[1]. If these rights are not secured, the artist and the gallery could face an infringement claim from the photographer. See Compl., Pereda v. Navarro, No. 12 CIV 7323, 2020 WL 4485965 (S.D.N.Y. filed Sept. 28, 2012) (suit by photographer Rodrigo Pereda against artist Ivan Navarro and Paul Kasmin Gallery for copyright infringement for distributing Pereda’s photographs of Navarro’s three-dimensional installation artwork in various media). A sample work-made-for-hire provision with assignment language is as follows:

You agree that all results and proceeds of every kind of the services rendered by you to the gallery hereunder (the “Work Product”) shall be deemed to be a “work made for hire” for the gallery for copyright purposes. To the extent any Work Product is deemed not to be a “work made for hire,” you hereby assign and transfer all right, title, and interest in such Work Product to the gallery.

[2]. See Magnum Photos Int’l, Inc. v. Houk Gallery, Inc., 16-cv-7030 (VSB), 2018 WL 4538902, at *5 (S.D.N.Y. Sept. 21, 2018) (gallery’s display on its website of small, uncropped, low-resolution images of Henri Cartier-Bresson photographs which were available for sale through gallery constituted fair use).

[3]. See, e.g., Graham v. Prince, 265 F. Supp. 3d 366, 385 (S.D.N.Y. 2017) (denying Rule 12(b)(6) motion of defendants Richard Prince, Gagosian Gallery, and Lawrence Gagosian to dismiss claim by photographer arising out of use of plaintiff’s photograph in a Prince artwork that was included in an exhibition and reproduced in an exhibition catalogue, on a billboard, and in a social media post).

[4]. A sample representation and warranty from the artist is as follows: “The artist represents and warrants to the gallery that neither the artwork, nor any usage of images or footage of the artwork permitted hereunder, will infringe or violate any copyright, trademark, right of privacy or publicity, patent, or other right of any third party.”

[5]. See, e.g., Frequently Asked Questions: Image and Data Resources, The Metropolitan Museum of Art,

[6]. Guidelines for the Use of Copyrighted Materials and Works of Art by Art Museums, Ass’n of Art Museum Dirs., (Oct. 11, 2017),

[7]. Id. at 11 (citing Perfect 10, Inc. v., Inc., 508 F.3d 1146 (9th Cir. 2007); Kelly v. Arriba Soft Corp., 336 F.3d 811 (9th Cir. 2003)).

[8]. No. 19-cv-8606 (VEC), 2020 WL 39629009 (S.D.N.Y. July 13, 2020).

[9]. Id. at *1-2.

[10]. Id. at *1.

[11]. Id. at *8.

[12]. 448 F.3d 605, 611 (2d Cir. 2006).

[13]. Marano, 2020 WL 39629009, at *5.

[14]. Ass’n of Art Museum Dirs., supra note 6, at 12.

[15]. Id. at 12-3.

[16]. For example, in 2019, photographer Debra Rothenberg filed a copyright infringement lawsuit against the Museum of Fine Arts, Houston for reproducing in its online collection her image of the World Trade Center collapsing on September 11, 2019. See Rothenberg v. The Museum of Fine Arts, Hous., No. 4:19-cv-3026 (S.D. Tex.). The museum filed a motion to dismiss under Rule 12(b)(6) for failure to state a claim, arguing that the use of a smaller, low-resolution image of the photograph in the museum’s searchable online database was fair use. On June 8, 2020, the court denied the motion to dismiss (Hearing Minutes, Dkt. No. 37). Subsequently, the parties requested a stay of discovery to allow them to complete a written settlement agreement (Joint Motion for a Stay of Discovery, Dkt. No. 48); see generally Amelia Brankov and Azita Iskandar, Does Your Rule 12 Motion Based on Fair Use Have a Chance, Law360 (Dec. 5, 2017).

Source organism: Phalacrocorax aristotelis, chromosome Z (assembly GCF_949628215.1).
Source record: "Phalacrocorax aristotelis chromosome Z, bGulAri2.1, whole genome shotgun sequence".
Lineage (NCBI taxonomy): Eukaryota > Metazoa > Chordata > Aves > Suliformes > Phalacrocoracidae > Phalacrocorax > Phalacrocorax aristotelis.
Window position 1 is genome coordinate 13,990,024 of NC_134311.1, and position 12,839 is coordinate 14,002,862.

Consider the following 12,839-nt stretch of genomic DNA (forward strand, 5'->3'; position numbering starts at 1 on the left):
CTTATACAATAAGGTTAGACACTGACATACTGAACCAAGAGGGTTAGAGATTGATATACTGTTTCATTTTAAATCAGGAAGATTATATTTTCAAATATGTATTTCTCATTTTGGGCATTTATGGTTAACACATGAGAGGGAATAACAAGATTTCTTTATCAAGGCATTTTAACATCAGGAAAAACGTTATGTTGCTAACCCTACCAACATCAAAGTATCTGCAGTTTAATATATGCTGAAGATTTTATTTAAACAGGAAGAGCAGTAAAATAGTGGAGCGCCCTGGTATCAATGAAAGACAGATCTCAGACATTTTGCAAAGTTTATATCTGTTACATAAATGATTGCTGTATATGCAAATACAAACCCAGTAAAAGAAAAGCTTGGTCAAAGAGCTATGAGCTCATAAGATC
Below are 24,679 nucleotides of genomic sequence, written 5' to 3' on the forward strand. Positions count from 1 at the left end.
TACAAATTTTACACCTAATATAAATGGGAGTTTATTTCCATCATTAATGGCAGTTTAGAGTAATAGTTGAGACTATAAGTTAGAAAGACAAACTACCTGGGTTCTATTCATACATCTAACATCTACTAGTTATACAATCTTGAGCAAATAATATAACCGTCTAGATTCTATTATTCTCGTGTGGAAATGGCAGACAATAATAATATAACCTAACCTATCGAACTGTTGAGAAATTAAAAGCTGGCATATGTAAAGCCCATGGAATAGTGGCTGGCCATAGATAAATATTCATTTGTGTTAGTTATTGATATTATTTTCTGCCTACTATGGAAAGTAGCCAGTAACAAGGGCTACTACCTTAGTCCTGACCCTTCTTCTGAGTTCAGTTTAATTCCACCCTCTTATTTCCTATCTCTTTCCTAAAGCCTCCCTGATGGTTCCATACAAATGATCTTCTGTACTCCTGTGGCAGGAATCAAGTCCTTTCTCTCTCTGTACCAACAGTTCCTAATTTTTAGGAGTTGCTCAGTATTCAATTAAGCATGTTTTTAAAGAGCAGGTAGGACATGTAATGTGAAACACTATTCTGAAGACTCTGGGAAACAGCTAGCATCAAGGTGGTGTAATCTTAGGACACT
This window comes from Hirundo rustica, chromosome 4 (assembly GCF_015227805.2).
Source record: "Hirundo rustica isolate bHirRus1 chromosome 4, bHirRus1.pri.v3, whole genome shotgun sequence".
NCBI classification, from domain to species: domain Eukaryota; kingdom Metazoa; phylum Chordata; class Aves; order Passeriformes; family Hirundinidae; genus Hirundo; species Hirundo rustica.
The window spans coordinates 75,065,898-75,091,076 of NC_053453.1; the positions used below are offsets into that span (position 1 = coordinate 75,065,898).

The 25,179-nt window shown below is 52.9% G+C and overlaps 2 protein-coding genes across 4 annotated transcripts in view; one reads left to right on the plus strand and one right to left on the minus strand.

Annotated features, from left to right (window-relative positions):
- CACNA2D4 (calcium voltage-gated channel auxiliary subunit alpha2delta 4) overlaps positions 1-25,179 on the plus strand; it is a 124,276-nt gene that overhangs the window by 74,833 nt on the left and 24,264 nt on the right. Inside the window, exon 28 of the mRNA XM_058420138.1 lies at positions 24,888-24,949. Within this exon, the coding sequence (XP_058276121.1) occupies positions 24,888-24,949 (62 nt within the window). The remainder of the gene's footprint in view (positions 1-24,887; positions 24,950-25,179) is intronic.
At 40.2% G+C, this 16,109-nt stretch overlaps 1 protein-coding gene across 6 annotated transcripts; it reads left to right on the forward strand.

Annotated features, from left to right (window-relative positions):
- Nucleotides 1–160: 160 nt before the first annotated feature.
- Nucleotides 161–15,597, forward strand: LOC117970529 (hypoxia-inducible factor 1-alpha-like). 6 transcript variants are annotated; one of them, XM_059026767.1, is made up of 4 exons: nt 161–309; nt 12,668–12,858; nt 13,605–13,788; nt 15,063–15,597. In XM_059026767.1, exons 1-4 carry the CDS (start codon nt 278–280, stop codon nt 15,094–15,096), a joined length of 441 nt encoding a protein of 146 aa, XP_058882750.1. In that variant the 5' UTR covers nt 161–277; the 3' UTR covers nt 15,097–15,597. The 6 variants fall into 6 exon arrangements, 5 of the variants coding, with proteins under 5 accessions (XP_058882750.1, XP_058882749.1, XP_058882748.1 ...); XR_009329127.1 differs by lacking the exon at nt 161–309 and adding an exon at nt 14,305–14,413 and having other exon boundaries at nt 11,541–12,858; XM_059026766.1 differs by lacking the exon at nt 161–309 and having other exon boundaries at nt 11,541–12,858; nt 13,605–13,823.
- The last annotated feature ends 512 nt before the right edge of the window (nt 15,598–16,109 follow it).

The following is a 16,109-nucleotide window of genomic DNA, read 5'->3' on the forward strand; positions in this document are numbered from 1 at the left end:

[17]. Rosemary Chandler, Putting Fair Use on Display: Ending the Permissions Culture in the Museum Community, 15 Duke L. & Tech. Rev. 60, 72     –73 (2016),

[18]. Daniel Grant, America’s Virtual Museums Take On New Significance as COVID-19 Lockdown Deepens, The Art Newspaper (Mar. 18, 2020),

[19]. Id.

[20]. Aimee Dawson, On Coronavirus Lockdown? The Top Online Museum and Art Tours to Enjoy from Home, The Art Newspaper (Mar. 13, 2020),

[21]. Grant, supra note 18; Dawson, supra note 20; Collections, Google Arts & Culture,     .

[22]. Charlotte Coates, How Museums Are Using Augmented Reality, MuseumNext (Apr. 26, 2020),; Charlotte Coates, Virtual Reality Is a Big Trend in Museums, But What Are the Best Examples of Museums Using VR?, MuseumNext (Jan. 17, 2020),

[23]. Coates (Apr. 26, 2020), supra note 22; Story of the Forest, National Museum of Singapore,     .

[24]. Coates (Apr. 26, 2020), supra note 22.

[25]. Id.

[26]. Coates (Jan. 17, 2020), supra note 22.

[27]. Dawson, supra note 20.

[28]. Sol Rogers, COVID-19 Is Accelerating The Art World’s Adoption of Technology, Forbes (Apr. 27, 2020),

[29]. Lisson Gallery Augmented Reality platform now live with Instructional Video and Frequently Asked Questions, Lisson Gallery (Apr. 24, 2020),; Announcing New Augmented Reality Platform (Apr. 10, 2020),; Eileen Kinsella, Lisson Gallery Has Launched a New Augmented Reality Platform That Allows You to Test-Drive Art in Your Home Before You Buy It, Art     net News (Apr. 13, 2020),

[30]. Id.

[31]. Rogers, supra note 28; Kinsella, supra note 29; Mark Westall, London Collective from Vortic Brings Together 42 Commercial Galleries on the XR App, Fad Magazine (June 25, 2020),